After hearing the evidence, the arbitrator ruled on September 30, 1980, that petitioner had failed to prove that he had sustained accidental injuries arising out of and in the course of his employment with respondent. Petitioner filed a petition for review of decision of arbitrator on October 27, 1980, and review proceedings were held on June 29, 1982, at which petitioner introduced two exhibits which he conceded in his brief to this court are not relevant to this appeal. On May 5, 1983, the Commission affirmed the arbitrator's decision, and on August 21, 1984, the circuit court of Cass County confirmed the decision of the Commission.

• 1, 2 Petitioner asserts on appeal that this case presents only a question of law because no factual dispute exists nor can conflicting inferences be drawn from the incident. Both parties agree that the only question raised on appeal is whether petitioner sustained an accident.

Petitioner contends that respondent only challenged the existence of an accident on the arbitrator's request-for-hearing form and that respondent's cross-examination of petitioner with respect to two previous workers' compensation claims was only germane to the issue of causation and not to the question of whether petitioner sustained an accident. We disagree.

In the stipulation of the parties submitted at the arbitration hearing, respondent's position was that petitioner's pain experienced on the date in question was not the result of an accident, but rather was a continuation of prior back problems. Moreover, respondent's cross-examination of petitioner revealed inconsistencies in his testimony. In his direct examination at the arbitration hearing, he testified that the pain experienced during his two previous back accidents had only lasted for 30 to 60 days. However, during cross-examination, he was impeached by his direct-examination testimony at the November 4, 1977, hearing, in which he stated he was only free of pain when he relaxed and that he experienced pain whenever he lifted anything heavy. Confronted with his earlier testimony, petitioner admitted that the pain from the 1977 accident lasted longer than 60 days.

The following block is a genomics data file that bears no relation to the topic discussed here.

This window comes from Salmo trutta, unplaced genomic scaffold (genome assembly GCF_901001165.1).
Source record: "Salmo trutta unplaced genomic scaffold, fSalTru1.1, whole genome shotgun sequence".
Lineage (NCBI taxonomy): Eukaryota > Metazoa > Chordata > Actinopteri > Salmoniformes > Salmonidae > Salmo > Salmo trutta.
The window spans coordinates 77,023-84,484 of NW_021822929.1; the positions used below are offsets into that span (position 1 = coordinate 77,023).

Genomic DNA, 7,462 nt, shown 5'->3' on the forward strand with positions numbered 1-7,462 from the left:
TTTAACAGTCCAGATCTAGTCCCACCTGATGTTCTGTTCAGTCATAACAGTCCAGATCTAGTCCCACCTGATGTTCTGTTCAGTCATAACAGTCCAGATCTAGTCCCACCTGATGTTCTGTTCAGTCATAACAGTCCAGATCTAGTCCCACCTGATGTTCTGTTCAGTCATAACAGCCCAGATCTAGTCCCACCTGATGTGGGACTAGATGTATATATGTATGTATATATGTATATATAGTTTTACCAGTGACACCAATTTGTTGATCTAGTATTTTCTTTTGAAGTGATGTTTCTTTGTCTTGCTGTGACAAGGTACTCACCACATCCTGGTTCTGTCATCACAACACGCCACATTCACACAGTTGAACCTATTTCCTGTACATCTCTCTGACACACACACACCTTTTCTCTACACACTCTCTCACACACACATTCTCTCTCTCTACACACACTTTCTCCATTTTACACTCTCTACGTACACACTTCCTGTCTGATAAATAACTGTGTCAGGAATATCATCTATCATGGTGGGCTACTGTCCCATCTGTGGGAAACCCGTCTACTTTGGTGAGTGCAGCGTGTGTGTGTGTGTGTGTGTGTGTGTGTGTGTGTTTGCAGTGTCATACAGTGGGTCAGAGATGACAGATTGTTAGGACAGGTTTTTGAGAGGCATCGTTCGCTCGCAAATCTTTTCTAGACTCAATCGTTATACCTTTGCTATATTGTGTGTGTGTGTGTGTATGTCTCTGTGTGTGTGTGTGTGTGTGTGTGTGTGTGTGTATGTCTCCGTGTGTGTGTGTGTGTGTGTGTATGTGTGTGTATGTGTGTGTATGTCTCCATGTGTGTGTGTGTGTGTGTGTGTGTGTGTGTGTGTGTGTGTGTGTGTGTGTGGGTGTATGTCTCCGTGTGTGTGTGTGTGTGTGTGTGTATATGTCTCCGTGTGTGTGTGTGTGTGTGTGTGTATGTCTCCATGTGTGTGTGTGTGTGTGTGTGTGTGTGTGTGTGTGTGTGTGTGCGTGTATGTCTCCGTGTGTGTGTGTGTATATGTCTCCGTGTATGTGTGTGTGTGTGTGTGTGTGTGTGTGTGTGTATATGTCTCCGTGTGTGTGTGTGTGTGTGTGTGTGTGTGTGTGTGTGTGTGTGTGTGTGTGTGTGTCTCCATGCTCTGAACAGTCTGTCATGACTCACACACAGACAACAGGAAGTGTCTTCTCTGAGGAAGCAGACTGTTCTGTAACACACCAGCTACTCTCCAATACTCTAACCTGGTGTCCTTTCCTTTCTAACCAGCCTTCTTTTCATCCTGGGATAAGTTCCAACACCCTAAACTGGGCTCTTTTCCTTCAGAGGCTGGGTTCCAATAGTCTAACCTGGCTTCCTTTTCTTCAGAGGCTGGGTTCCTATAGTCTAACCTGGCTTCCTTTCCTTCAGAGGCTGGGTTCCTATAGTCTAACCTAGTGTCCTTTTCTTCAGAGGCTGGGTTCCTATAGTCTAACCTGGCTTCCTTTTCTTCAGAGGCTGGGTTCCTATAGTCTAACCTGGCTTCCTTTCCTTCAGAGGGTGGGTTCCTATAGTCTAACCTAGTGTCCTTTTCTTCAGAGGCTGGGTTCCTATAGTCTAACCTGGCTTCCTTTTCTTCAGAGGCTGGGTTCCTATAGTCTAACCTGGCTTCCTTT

Based upon the discrepancies in his testimony given at the two hearings and on the fact that petitioner continued working for respondent for more than three weeks after the alleged accident, respondent advances two interpretations of the incident: (1) petitioner may have lied about the accident because his previous inconsistent statements concerning the duration of the pain for his previous injuries demonstrate he is unworthy of belief; and (2) any pain he suffered on October 6, 1978, was merely the result of his previous injuries and did not involve any new injury. The success of either theory is predicated in part on the credibility of petitioner. As the Commission stated in its order, "The basic questions on the issue of accident were dependent on evaluation of the credibility of the witnesses." We agree with the Commission and respondent that conflicting inferences can be drawn from these facts and thus, the issue on appeal is not one of law capable of resolution without deference to the Commission's findings. Rather, the question is whether the decision of the Commission is against the manifest weight of the evidence.